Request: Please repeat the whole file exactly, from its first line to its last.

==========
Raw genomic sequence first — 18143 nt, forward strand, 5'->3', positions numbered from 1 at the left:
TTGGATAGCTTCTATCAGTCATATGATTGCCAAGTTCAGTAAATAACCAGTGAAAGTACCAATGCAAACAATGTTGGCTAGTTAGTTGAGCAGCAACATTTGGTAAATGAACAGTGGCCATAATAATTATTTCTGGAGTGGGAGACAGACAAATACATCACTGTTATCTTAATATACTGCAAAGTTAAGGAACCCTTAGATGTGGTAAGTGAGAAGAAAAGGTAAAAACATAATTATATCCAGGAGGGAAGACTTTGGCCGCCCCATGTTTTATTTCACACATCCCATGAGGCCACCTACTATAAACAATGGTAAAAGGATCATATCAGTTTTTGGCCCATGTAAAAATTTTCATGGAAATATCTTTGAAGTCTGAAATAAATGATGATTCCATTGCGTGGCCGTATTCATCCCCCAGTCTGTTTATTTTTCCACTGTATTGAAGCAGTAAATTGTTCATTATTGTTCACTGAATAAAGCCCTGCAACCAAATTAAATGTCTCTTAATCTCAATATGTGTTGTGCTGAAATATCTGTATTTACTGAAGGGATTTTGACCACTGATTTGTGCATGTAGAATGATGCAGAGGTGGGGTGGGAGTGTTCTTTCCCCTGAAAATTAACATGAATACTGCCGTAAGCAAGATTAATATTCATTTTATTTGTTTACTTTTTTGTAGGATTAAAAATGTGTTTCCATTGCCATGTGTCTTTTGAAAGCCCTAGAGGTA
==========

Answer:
Raw genomic sequence first — 18143 nt, forward strand, 5'->3', positions numbered from 1 at the left:
TTGGATAGCTTCTATCAGTCATATGATTGCCAAGTTCAGTAAATAACCAGTGAAAGTACCAATGCAAACAATGTTGGCTAGTTAGTTGAGCAGCAACATTTGGTAAATGAACAGTGGCCATAATAATTATTTCTGGAGTGGGAGACAGACAAATACATCACTGTTATCTTAATATACTGCAAAGTTAAGGAACCCTTAGATGTGGTAAGTGAGAAGAAAAGGTAAAAACATAATTATATCCAGGAGGGAAGACTTTGGCCGCCCCATGTTTTATTTCACACATCCCATGAGGCCACCTACTATAAACAATGGTAAAAGGATCATATCAGTTTTTGGCCCATGTAAAAATTTTCATGGAAATATCTTTGAAGTCTGAAATAAATGATGATTCCATTGCGTGGCCGTATTCATCCCCCAGTCTGTTTATTTTTCCACTGTATTGAAGCAGTAAATTGTTCATTATTGTTCACTGAATAAAGCCCTGCAACCAAATTAAATGTCTCTTAATCTCAATATGTGTTGTGCTGAAATATCTGTATTTACTGAAGGGATTTTGACCACTGATTTGTGCATGTAGAATGATGCAGAGGTGGGGTGGGAGTGTTCTTTCCCCTGAAAATTAACATGAATACTGCCGTAAGCAAGATTAATATTCATTTTATTTGTTTACTTTTTTGTAGGATTAAAAATGTGTTTCCATTGCCATGTGTCTTTTGAAAGCCCTAGAGGTA